Close to half of workers who participate in 401(k) plans cash out their accounts when they leave their employer, a new study by Hewitt Associates finds.
Hewitt found that 45% of those who left their job last year elected to take a cash distribution rather than roll it over or keep it in the plan. The study covered 200,000 401(k) participants in 81 plans.
“Too many workers are not looking at their 401(k) savings as long term in nature,” says Lori Lucas, director of participant research at Hewitt, a benefits consulting firm in Lincolnshire, Ill.
One concern is that fewer workers than ever stay with a single employer until retirement, she adds.
The study did find 32% of departing workers kept their savings in their current 401(k) plan, and 23% rolled the money over to a qualified IRA or other retirement plan.
For the remaining 45%, however, the danger is that some may become “serial consumers” of their 401(k) savings, cashing in their accounts each time they leave a job, taking a tax hit and setting aside little or no money toward retirement, Lucas says.
Among those who either cashed out or rolled over, 66% opted to cash out, the study found.
Among departing employees aged 20 to 29, 66% cashed out, while more than 42% of workers aged 40 to 49 did so.
“It’s disconcerting to see that a number of middle-aged workers still elected to cash out of their 401(k) plans when changing jobs,” says Lucas. “It shows that many workers who are closer to retirement can be tempted to consume rather than save when they get the chance.”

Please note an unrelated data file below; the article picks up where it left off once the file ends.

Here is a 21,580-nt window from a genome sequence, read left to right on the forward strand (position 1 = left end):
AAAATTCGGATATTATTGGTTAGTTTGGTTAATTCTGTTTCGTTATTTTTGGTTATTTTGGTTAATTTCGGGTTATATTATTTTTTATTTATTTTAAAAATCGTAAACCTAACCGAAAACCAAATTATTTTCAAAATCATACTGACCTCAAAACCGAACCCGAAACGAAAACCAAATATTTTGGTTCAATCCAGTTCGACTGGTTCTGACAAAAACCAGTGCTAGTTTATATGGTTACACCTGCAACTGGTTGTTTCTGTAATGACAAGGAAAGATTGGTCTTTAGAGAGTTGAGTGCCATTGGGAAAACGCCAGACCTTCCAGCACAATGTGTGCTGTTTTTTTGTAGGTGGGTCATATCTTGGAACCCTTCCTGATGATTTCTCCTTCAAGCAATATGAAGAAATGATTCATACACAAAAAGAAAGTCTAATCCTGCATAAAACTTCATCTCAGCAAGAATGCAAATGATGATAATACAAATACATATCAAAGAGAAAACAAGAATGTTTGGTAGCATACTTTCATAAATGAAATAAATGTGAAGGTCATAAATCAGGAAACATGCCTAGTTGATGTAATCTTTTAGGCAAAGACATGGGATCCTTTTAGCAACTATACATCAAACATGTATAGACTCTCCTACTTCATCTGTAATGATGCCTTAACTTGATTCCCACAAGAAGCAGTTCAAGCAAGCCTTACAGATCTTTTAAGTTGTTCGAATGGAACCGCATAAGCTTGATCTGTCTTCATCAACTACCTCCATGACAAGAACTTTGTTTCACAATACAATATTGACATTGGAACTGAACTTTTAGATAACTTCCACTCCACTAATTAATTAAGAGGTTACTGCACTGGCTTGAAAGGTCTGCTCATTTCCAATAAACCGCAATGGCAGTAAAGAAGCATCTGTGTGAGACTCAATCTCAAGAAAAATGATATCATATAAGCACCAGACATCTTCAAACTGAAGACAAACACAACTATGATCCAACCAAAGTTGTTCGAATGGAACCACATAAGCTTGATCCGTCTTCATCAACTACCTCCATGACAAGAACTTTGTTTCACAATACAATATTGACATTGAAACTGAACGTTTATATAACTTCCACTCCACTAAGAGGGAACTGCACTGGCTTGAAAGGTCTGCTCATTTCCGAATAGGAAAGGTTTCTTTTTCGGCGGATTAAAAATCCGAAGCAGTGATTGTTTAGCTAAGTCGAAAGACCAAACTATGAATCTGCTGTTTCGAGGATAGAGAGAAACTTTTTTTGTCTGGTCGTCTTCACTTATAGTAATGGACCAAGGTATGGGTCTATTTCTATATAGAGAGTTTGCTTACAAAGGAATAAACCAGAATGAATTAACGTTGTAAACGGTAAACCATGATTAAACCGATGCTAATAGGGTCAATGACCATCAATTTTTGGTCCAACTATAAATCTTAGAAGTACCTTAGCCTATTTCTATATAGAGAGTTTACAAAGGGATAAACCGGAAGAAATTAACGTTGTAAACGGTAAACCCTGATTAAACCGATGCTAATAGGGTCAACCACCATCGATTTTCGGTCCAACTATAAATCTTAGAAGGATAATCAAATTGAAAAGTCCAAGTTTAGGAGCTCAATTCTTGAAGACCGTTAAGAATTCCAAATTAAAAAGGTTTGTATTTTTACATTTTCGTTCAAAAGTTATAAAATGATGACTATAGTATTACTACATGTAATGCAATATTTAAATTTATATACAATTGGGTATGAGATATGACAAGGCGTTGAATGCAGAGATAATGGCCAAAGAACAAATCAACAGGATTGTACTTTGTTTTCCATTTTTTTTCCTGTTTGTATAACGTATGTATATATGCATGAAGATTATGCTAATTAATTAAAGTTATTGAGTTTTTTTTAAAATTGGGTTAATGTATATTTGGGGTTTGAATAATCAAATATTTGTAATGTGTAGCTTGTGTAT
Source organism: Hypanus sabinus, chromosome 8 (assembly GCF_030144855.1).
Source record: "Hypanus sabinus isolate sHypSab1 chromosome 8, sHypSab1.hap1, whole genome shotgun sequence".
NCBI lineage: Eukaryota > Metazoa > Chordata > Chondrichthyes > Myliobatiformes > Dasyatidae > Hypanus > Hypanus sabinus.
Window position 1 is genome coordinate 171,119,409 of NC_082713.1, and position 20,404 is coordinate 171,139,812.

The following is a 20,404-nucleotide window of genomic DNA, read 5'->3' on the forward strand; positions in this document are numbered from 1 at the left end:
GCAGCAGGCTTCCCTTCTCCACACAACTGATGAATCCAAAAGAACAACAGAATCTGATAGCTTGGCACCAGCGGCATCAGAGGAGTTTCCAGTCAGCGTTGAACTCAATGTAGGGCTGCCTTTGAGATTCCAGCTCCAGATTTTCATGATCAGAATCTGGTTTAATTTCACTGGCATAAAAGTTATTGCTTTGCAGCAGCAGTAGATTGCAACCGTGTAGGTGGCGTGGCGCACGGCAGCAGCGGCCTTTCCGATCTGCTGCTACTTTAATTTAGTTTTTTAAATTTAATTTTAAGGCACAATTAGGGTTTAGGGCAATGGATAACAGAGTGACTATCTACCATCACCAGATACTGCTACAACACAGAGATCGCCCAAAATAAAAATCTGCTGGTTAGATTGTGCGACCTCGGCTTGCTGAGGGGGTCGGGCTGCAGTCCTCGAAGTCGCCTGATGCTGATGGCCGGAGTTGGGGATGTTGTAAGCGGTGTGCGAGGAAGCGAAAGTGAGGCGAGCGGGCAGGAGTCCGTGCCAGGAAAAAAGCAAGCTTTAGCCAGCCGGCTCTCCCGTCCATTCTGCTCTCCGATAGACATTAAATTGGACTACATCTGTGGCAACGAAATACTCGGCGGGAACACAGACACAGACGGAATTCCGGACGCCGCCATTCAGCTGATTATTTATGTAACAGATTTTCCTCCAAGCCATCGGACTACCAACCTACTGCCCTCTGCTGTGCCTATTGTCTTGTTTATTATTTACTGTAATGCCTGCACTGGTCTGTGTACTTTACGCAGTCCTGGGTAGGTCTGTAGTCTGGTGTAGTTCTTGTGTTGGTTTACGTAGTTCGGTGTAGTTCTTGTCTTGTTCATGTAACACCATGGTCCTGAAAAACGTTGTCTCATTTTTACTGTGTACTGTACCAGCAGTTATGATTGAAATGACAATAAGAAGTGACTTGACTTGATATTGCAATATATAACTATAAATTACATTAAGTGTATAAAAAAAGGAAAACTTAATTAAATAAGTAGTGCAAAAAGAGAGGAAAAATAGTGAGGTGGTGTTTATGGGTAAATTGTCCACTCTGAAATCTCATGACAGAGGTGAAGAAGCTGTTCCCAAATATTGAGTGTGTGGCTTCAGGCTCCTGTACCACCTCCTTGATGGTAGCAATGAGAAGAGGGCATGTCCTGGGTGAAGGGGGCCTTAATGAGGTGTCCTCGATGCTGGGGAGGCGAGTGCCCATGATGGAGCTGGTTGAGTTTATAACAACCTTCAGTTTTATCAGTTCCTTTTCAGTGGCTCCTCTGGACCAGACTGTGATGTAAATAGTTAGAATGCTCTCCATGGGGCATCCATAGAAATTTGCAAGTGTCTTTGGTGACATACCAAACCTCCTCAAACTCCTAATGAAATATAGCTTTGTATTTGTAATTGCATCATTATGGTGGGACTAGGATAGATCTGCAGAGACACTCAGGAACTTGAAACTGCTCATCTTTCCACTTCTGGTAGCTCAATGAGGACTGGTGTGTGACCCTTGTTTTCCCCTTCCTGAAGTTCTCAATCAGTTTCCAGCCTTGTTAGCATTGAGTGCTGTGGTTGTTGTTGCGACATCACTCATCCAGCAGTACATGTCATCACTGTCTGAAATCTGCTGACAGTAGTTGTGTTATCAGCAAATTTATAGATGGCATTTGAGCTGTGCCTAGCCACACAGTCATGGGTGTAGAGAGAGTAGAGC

The size of an employee’s account balance was also a factor in the likelihood of a worker cashing out his 401(k). About 73% of workers with plan balances under $10,000 took a cash distribution, compared to 31% of those whose balances were between $10,000 and $20,000 at termination.
About 65% of those who had been with their companies less than two years took the distribution without rolling it over, while among those who left after two to five years, 52% took a cash distribution. In contrast, around 21% of workers who had been with their companies 20+ years took a cash distribution when they left.
Thanks to a recent change in federal rules governing force-out provisions for 401(k) plans, fewer workers with low balances may opt to cash out in the future, Hewitt points out. Its study found that 87% of plans have provisions forcing terminating employees with small accounts to either roll over the balances into another qualified plan or to take their balances as cash.